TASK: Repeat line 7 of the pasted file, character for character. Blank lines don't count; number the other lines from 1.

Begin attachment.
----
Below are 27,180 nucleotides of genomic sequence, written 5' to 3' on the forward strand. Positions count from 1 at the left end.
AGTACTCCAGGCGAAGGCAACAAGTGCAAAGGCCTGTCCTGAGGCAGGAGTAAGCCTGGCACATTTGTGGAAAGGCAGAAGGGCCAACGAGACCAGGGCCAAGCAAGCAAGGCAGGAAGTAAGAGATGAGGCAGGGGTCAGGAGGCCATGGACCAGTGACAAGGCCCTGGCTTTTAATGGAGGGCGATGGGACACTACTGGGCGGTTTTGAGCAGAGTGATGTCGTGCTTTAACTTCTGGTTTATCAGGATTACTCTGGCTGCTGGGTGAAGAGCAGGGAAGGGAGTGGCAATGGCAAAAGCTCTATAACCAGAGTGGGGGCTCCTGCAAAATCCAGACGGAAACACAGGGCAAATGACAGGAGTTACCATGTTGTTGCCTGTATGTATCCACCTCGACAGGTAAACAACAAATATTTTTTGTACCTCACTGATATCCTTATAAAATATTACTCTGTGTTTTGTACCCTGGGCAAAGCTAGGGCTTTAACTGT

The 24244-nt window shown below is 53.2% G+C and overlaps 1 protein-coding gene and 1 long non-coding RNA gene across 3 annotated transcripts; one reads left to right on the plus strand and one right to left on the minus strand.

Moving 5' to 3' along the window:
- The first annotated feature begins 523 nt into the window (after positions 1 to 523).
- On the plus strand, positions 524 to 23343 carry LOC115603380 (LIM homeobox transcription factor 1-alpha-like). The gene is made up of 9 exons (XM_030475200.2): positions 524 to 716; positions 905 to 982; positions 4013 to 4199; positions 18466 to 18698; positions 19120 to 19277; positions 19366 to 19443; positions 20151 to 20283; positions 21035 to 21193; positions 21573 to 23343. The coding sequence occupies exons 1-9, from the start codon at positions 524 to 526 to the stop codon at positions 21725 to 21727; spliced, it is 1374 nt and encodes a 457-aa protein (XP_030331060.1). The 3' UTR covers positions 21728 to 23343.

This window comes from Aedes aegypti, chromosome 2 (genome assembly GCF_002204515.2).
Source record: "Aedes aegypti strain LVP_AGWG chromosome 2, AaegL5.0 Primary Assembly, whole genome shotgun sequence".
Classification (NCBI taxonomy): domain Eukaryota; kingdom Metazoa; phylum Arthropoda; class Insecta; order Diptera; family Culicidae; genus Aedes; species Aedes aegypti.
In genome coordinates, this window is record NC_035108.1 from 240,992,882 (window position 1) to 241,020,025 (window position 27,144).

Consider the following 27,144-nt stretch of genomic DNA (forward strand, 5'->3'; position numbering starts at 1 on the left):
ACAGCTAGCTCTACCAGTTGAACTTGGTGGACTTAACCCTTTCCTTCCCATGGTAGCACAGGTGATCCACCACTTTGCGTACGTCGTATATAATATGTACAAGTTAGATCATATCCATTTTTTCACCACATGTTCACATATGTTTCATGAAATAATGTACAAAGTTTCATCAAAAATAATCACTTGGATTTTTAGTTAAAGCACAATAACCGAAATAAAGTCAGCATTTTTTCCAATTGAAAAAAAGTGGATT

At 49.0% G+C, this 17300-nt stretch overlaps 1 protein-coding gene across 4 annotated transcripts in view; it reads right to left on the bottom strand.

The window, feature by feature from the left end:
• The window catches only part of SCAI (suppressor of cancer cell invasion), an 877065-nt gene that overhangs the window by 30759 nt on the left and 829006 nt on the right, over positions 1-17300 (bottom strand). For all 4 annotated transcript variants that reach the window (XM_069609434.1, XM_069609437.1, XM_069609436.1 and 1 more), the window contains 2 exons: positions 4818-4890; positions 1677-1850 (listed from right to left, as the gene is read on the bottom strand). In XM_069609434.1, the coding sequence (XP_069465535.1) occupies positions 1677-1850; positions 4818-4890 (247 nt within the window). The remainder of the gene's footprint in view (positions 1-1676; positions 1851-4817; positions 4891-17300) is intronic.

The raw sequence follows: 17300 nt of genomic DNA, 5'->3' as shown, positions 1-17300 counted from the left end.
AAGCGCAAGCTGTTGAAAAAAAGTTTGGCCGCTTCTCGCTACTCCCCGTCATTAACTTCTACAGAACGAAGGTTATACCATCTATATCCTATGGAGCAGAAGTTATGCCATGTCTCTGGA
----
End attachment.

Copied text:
This window comes from Aedes aegypti, chromosome 2 (genome assembly GCF_002204515.2).